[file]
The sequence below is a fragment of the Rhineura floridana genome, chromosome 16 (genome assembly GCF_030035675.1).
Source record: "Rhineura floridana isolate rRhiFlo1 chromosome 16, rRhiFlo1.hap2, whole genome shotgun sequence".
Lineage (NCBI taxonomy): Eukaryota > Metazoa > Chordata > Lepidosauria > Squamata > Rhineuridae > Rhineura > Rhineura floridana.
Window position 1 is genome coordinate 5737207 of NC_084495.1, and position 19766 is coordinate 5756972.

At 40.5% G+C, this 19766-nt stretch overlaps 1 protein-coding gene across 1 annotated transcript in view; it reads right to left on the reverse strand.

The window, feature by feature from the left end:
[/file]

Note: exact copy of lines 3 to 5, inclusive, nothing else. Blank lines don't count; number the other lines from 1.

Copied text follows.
Lineage (NCBI taxonomy): Eukaryota > Metazoa > Chordata > Lepidosauria > Squamata > Rhineuridae > Rhineura > Rhineura floridana.
Window position 1 is genome coordinate 5737207 of NC_084495.1, and position 19766 is coordinate 5756972.

At 40.5% G+C, this 19766-nt stretch overlaps 1 protein-coding gene across 1 annotated transcript in view; it reads right to left on the reverse strand.